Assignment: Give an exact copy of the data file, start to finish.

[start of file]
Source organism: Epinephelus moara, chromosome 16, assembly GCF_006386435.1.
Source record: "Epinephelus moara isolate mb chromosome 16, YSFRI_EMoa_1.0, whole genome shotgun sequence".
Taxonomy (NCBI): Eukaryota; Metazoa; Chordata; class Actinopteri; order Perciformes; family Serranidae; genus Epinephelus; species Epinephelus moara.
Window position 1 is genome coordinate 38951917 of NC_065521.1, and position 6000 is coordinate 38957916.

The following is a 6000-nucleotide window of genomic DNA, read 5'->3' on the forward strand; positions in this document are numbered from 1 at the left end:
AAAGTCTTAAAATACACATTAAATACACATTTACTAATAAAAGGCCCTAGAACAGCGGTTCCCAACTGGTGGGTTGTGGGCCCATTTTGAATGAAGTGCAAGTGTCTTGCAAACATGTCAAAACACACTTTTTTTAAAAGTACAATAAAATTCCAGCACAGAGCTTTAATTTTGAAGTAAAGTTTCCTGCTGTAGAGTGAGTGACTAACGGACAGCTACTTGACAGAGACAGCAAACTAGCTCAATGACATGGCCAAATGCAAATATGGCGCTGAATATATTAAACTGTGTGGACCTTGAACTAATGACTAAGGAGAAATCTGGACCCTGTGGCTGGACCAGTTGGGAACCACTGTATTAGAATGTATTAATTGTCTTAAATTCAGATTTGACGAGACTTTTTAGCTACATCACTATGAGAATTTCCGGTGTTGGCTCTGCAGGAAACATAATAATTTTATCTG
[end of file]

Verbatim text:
Source organism: Epinephelus moara, chromosome 16, assembly GCF_006386435.1.
Source record: "Epinephelus moara isolate mb chromosome 16, YSFRI_EMoa_1.0, whole genome shotgun sequence".
Taxonomy (NCBI): Eukaryota; Metazoa; Chordata; class Actinopteri; order Perciformes; family Serranidae; genus Epinephelus; species Epinephelus moara.
Window position 1 is genome coordinate 38951917 of NC_065521.1, and position 6000 is coordinate 38957916.

The following is a 6000-nucleotide window of genomic DNA, read 5'->3' on the forward strand; positions in this document are numbered from 1 at the left end:
AAAGTCTTAAAATACACATTAAATACACATTTACTAATAAAAGGCCCTAGAACAGCGGTTCCCAACTGGTGGGTTGTGGGCCCATTTTGAATGAAGTGCAAGTGTCTTGCAAACATGTCAAAACACACTTTTTTTAAAAGTACAATAAAATTCCAGCACAGAGCTTTAATTTTGAAGTAAAGTTTCCTGCTGTAGAGTGAGTGACTAACGGACAGCTACTTGACAGAGACAGCAAACTAGCTCAATGACATGGCCAAATGCAAATATGGCGCTGAATATATTAAACTGTGTGGACCTTGAACTAATGACTAAGGAGAAATCTGGACCCTGTGGCTGGACCAGTTGGGAACCACTGTATTAGAATGTATTAATTGTCTTAAATTCAGATTTGACGAGACTTTTTAGCTACATCACTATGAGAATTTCCGGTGTTGGCTCTGCAGGAAACATAATAATTTTATCTG